Sunday, 16 January 2011

Are we nearly there yet

"You can see the future adult in the child". So agreed Camille and Anne Fontaine, writers of the 2009 film Coco Before Channel, starring Audrey Tautou.

I've been rummaging through the few photographs I have of myself as a child, and it brought back some vivid memories. Take the photo here of me with a horse riding hat on. On the face of it you would be forgiven for thinking I was some sort of child equestrian, but I'm afraid not. This was me coming in 2nd in the donkey derby at Butlins in Ayr in 1976, aged just 13.

Just to the side you can see my blog photograph and I suppose you can see the adult in this young face, albeit better looking in 1976.
Regular readers will notice that my main blog photograph has now been updated. The previous picture was 9 years out of date so I thought it was best to be honest.

Like all small children I had a sweet tooth and the highlight of my day would be morning break at school when we could visit the tuck shop. Highland toffee, in the form of penny chews, was a definite favourite. Then there were love hearts, refreshers, mojos, cola bottles and a miracle of sweet making, curly wurly.

But a very early memory stays with me to this day, and yes, it does involve food. I was in primary school and it was just before the change over to the decimal coin system we all have today in the late sixties. Every lunchtime a bakers van would arrive at the bottom of the playground selling what to me were the worlds greatest Scotch pies. I would only have a shilling for spending money for the week, equivalent now to a 5p (though the size of the current 10p). This was divided into 12 twelve pennies and divided again into halfpennies (pronounced hape-nies) and these were once more divided into farthings. Twenty four to one shilling. Imagine dividing the current 5p into 24 parts and being able to buy something with each! Another coin was the thrupeny bit, equal to three pennies, a quarter of my weeks pocket money, and this was the price of a Scotch pie. A fortune to a boy of 7, as I was at the time. So I would only indulge in this treat twice a week and the fact I can still remember that gastronomic delight just goes to show how wonderful that pie must have been.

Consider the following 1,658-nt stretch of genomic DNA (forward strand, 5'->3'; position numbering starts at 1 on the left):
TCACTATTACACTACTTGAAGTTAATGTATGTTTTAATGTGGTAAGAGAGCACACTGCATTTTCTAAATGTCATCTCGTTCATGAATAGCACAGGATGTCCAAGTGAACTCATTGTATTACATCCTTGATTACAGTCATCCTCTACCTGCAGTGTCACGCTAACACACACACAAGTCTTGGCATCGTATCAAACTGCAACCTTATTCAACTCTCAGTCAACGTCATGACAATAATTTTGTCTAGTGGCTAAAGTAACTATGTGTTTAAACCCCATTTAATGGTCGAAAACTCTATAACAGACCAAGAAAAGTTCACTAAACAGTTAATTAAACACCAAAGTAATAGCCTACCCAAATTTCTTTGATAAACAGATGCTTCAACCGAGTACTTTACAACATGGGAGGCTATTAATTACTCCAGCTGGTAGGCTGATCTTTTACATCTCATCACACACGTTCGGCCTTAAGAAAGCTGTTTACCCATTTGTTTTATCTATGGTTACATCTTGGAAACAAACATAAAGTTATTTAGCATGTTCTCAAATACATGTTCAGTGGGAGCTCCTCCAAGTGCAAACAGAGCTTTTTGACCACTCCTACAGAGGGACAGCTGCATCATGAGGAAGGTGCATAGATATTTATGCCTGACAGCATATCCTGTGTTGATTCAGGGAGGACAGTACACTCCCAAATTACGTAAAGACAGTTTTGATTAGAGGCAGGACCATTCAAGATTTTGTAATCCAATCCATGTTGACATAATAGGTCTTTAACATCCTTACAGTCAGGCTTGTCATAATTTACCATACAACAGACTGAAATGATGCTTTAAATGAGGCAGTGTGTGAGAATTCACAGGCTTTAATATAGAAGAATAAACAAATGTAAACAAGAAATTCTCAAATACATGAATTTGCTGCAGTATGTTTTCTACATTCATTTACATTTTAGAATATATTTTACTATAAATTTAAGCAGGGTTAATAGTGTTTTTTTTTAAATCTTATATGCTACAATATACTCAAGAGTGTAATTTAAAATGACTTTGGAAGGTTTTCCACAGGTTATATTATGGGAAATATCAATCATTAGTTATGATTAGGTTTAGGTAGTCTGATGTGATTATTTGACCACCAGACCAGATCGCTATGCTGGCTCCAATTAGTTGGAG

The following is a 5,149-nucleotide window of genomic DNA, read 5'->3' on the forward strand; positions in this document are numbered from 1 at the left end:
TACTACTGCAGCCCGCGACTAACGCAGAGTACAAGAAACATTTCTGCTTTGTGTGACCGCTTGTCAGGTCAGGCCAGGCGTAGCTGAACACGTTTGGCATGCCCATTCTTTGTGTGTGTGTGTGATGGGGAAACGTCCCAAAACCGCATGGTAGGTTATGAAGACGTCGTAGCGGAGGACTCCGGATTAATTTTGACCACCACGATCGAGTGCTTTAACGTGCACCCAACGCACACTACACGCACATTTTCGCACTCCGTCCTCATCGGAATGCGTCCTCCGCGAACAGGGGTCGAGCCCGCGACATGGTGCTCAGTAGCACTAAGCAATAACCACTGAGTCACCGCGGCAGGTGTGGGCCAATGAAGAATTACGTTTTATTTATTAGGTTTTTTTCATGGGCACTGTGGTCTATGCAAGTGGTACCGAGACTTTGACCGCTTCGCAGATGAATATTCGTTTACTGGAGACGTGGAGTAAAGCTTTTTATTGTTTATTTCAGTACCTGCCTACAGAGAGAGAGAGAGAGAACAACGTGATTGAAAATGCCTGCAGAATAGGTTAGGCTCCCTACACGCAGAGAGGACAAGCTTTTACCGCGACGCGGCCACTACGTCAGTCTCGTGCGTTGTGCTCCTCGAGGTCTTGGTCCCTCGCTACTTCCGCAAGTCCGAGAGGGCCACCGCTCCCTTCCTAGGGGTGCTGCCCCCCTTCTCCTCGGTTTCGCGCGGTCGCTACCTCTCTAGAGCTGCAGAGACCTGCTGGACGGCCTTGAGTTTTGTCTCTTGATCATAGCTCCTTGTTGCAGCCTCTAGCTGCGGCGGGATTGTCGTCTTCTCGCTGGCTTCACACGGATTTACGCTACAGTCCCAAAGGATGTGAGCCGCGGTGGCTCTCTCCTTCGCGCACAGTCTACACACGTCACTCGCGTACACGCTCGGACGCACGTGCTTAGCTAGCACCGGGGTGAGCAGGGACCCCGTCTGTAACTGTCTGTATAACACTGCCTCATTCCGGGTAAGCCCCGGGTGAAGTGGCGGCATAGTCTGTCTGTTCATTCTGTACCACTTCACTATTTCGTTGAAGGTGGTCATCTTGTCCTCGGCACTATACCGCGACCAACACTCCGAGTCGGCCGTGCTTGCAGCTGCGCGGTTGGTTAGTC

The other thing I noticed from these old photographs was just how curly my hair was. Here I am in 1972 aged 9. I hated my curly hair, though my mother adored it of course. It's a constant puzzle why people with curly hair desire straight hair and vice versa. Now my hair is very short and mostly grey and receding. I'd settle for that mop of hair straight or curly now!

It is remarkable when looking at these photographs just how recent the events seem. Here's one of me aged just 4 playing on my first bicycle in Loch Lomond caravan sire just north of Tarbet, a site my step father ran. Now at 47 years old I can actually remember this photograph being taken, yet some days I can't remember what I did yesterday!

This is one of the first photographs of me after leaving school at 17 when I enlisted in the Royal Air Force. Sadly it was not to be and I decided to leave after just two months, but the experience was one I will never forget, especially the bond that grew quickly between everyone on the same flight, as teams of us were called.

Though I would hope that I am wiser now I am certainly older. When I look in the mirror some mornings I hardly recognise the person looking back. Looking at the photographs gives me a real sense of how fast time passes by, and makes me glad that I have taken the risks in life that have given me great memories of great adventures around the world.

I may not be any wealthier relatively now than that wee boy buying his Scotch pie, but I am most definitely richer for the experiences the intervening years have brought me and the great friends that I have shared those times with.

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